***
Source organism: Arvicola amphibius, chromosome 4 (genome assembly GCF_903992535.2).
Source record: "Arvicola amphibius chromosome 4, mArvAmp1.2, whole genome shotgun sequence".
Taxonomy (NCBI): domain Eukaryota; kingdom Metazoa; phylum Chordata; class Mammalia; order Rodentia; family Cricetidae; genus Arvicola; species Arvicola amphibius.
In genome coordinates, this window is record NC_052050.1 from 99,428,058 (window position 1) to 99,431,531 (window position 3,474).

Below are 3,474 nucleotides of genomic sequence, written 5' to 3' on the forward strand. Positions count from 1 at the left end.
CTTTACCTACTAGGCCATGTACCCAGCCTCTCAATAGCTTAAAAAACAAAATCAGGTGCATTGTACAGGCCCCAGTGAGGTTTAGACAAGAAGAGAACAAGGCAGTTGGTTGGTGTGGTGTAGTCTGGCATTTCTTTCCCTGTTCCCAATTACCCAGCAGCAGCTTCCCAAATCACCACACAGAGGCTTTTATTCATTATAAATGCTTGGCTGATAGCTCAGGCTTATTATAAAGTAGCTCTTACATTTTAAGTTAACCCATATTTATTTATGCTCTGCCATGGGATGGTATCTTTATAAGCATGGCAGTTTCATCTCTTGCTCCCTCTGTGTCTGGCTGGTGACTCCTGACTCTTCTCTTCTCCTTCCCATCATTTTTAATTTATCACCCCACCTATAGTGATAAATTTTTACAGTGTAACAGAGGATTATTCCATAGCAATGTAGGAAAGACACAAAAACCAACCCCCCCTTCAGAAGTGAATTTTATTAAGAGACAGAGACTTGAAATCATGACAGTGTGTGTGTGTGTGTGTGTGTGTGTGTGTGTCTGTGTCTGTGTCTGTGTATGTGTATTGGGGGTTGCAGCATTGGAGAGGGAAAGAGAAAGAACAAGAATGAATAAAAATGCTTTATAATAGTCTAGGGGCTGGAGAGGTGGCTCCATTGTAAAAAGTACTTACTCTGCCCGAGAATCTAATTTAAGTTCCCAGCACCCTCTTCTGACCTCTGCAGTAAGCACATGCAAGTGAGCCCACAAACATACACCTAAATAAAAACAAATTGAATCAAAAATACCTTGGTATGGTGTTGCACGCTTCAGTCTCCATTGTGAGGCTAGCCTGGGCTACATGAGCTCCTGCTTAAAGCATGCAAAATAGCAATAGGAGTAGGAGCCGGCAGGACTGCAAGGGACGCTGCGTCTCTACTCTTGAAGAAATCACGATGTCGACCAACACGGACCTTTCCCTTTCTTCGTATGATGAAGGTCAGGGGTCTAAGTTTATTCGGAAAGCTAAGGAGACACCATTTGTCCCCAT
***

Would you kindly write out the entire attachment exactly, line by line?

Source organism: Arvicola amphibius, chromosome 4 (genome assembly GCF_903992535.2).
Source record: "Arvicola amphibius chromosome 4, mArvAmp1.2, whole genome shotgun sequence".
Taxonomy (NCBI): domain Eukaryota; kingdom Metazoa; phylum Chordata; class Mammalia; order Rodentia; family Cricetidae; genus Arvicola; species Arvicola amphibius.
In genome coordinates, this window is record NC_052050.1 from 99,428,058 (window position 1) to 99,431,531 (window position 3,474).

Below are 3,474 nucleotides of genomic sequence, written 5' to 3' on the forward strand. Positions count from 1 at the left end.
CTTTACCTACTAGGCCATGTACCCAGCCTCTCAATAGCTTAAAAAACAAAATCAGGTGCATTGTACAGGCCCCAGTGAGGTTTAGACAAGAAGAGAACAAGGCAGTTGGTTGGTGTGGTGTAGTCTGGCATTTCTTTCCCTGTTCCCAATTACCCAGCAGCAGCTTCCCAAATCACCACACAGAGGCTTTTATTCATTATAAATGCTTGGCTGATAGCTCAGGCTTATTATAAAGTAGCTCTTACATTTTAAGTTAACCCATATTTATTTATGCTCTGCCATGGGATGGTATCTTTATAAGCATGGCAGTTTCATCTCTTGCTCCCTCTGTGTCTGGCTGGTGACTCCTGACTCTTCTCTTCTCCTTCCCATCATTTTTAATTTATCACCCCACCTATAGTGATAAATTTTTACAGTGTAACAGAGGATTATTCCATAGCAATGTAGGAAAGACACAAAAACCAACCCCCCCTTCAGAAGTGAATTTTATTAAGAGACAGAGACTTGAAATCATGACAGTGTGTGTGTGTGTGTGTGTGTGTGTGTGTGTCTGTGTCTGTGTCTGTGTATGTGTATTGGGGGTTGCAGCATTGGAGAGGGAAAGAGAAAGAACAAGAATGAATAAAAATGCTTTATAATAGTCTAGGGGCTGGAGAGGTGGCTCCATTGTAAAAAGTACTTACTCTGCCCGAGAATCTAATTTAAGTTCCCAGCACCCTCTTCTGACCTCTGCAGTAAGCACATGCAAGTGAGCCCACAAACATACACCTAAATAAAAACAAATTGAATCAAAAATACCTTGGTATGGTGTTGCACGCTTCAGTCTCCATTGTGAGGCTAGCCTGGGCTACATGAGCTCCTGCTTAAAGCATGCAAAATAGCAATAGGAGTAGGAGCCGGCAGGACTGCAAGGGACGCTGCGTCTCTACTCTTGAAGAAATCACGATGTCGACCAACACGGACCTTTCCCTTTCTTCGTATGATGAAGGTCAGGGGTCTAAGTTTATTCGGAAAGCTAAGGAGACACCATTTGTCCCCAT